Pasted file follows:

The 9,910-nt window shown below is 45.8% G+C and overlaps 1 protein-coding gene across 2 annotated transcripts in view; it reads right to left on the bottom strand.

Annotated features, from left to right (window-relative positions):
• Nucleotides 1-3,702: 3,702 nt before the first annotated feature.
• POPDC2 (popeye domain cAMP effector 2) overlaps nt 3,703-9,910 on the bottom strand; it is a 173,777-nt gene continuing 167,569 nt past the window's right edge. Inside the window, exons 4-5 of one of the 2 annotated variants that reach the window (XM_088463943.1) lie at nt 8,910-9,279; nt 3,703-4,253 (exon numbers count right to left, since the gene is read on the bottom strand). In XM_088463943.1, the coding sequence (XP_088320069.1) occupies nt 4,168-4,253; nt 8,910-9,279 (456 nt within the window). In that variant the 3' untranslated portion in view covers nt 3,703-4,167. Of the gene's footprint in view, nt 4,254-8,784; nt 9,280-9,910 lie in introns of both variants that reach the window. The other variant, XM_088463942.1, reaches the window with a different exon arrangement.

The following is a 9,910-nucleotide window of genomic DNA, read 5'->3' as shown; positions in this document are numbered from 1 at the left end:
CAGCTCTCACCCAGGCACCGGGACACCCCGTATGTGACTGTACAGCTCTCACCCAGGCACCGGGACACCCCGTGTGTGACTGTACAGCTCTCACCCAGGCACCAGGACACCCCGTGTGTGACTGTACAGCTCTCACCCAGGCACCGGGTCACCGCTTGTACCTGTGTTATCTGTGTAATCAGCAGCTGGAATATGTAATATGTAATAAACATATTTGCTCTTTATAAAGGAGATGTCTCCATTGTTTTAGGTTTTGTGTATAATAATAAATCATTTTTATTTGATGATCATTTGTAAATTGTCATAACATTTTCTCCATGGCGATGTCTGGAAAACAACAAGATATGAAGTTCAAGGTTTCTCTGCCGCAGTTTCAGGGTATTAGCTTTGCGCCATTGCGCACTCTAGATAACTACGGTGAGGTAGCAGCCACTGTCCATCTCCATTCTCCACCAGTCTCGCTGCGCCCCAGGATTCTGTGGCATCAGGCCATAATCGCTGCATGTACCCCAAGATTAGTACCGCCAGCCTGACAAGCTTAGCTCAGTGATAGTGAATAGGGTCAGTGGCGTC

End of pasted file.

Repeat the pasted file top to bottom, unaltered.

The 9,910-nt window shown below is 45.8% G+C and overlaps 1 protein-coding gene across 2 annotated transcripts in view; it reads right to left on the bottom strand.

Annotated features, from left to right (window-relative positions):
• Nucleotides 1-3,702: 3,702 nt before the first annotated feature.
• POPDC2 (popeye domain cAMP effector 2) overlaps nt 3,703-9,910 on the bottom strand; it is a 173,777-nt gene continuing 167,569 nt past the window's right edge. Inside the window, exons 4-5 of one of the 2 annotated variants that reach the window (XM_088463943.1) lie at nt 8,910-9,279; nt 3,703-4,253 (exon numbers count right to left, since the gene is read on the bottom strand). In XM_088463943.1, the coding sequence (XP_088320069.1) occupies nt 4,168-4,253; nt 8,910-9,279 (456 nt within the window). In that variant the 3' untranslated portion in view covers nt 3,703-4,167. Of the gene's footprint in view, nt 4,254-8,784; nt 9,280-9,910 lie in introns of both variants that reach the window. The other variant, XM_088463942.1, reaches the window with a different exon arrangement.

The following is a 9,910-nucleotide window of genomic DNA, read 5'->3' as shown; positions in this document are numbered from 1 at the left end:
CAGCTCTCACCCAGGCACCGGGACACCCCGTATGTGACTGTACAGCTCTCACCCAGGCACCGGGACACCCCGTGTGTGACTGTACAGCTCTCACCCAGGCACCAGGACACCCCGTGTGTGACTGTACAGCTCTCACCCAGGCACCGGGTCACCGCTTGTACCTGTGTTATCTGTGTAATCAGCAGCTGGAATATGTAATATGTAATAAACATATTTGCTCTTTATAAAGGAGATGTCTCCATTGTTTTAGGTTTTGTGTATAATAATAAATCATTTTTATTTGATGATCATTTGTAAATTGTCATAACATTTTCTCCATGGCGATGTCTGGAAAACAACAAGATATGAAGTTCAAGGTTTCTCTGCCGCAGTTTCAGGGTATTAGCTTTGCGCCATTGCGCACTCTAGATAACTACGGTGAGGTAGCAGCCACTGTCCATCTCCATTCTCCACCAGTCTCGCTGCGCCCCAGGATTCTGTGGCATCAGGCCATAATCGCTGCATGTACCCCAAGATTAGTACCGCCAGCCTGACAAGCTTAGCTCAGTGATAGTGAATAGGGTCAGTGGCGTC